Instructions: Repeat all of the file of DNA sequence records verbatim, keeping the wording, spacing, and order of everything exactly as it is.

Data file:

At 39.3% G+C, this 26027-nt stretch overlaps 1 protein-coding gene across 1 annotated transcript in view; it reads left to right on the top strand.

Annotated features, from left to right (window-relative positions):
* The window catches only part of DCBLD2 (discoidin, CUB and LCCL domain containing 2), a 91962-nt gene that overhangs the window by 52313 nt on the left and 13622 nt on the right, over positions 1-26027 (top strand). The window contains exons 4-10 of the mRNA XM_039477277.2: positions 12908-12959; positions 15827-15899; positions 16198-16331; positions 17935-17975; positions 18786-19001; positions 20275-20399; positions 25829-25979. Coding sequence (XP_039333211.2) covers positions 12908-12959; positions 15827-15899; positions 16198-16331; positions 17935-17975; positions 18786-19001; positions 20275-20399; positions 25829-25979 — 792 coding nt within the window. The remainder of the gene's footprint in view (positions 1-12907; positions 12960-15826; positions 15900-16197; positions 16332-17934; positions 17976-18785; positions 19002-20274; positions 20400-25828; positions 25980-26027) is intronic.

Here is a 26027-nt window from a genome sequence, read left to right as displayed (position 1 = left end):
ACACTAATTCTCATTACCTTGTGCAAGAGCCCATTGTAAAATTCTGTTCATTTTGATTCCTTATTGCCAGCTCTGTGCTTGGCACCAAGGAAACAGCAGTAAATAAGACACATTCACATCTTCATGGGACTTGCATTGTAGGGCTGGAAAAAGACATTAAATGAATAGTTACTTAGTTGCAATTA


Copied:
At 39.3% G+C, this 26027-nt stretch overlaps 1 protein-coding gene across 1 annotated transcript in view; it reads left to right on the top strand.

Annotated features, from left to right (window-relative positions):
* The window catches only part of DCBLD2 (discoidin, CUB and LCCL domain containing 2), a 91962-nt gene that overhangs the window by 52313 nt on the left and 13622 nt on the right, over positions 1-26027 (top strand). The window contains exons 4-10 of the mRNA XM_039477277.2: positions 12908-12959; positions 15827-15899; positions 16198-16331; positions 17935-17975; positions 18786-19001; positions 20275-20399; positions 25829-25979. Coding sequence (XP_039333211.2) covers positions 12908-12959; positions 15827-15899; positions 16198-16331; positions 17935-17975; positions 18786-19001; positions 20275-20399; positions 25829-25979 — 792 coding nt within the window. The remainder of the gene's footprint in view (positions 1-12907; positions 12960-15826; positions 15900-16197; positions 16332-17934; positions 17976-18785; positions 19002-20274; positions 20400-25828; positions 25980-26027) is intronic.

Here is a 26027-nt window from a genome sequence, read left to right as displayed (position 1 = left end):
ACACTAATTCTCATTACCTTGTGCAAGAGCCCATTGTAAAATTCTGTTCATTTTGATTCCTTATTGCCAGCTCTGTGCTTGGCACCAAGGAAACAGCAGTAAATAAGACACATTCACATCTTCATGGGACTTGCATTGTAGGGCTGGAAAAAGACATTAAATGAATAGTTACTTAGTTGCAATTA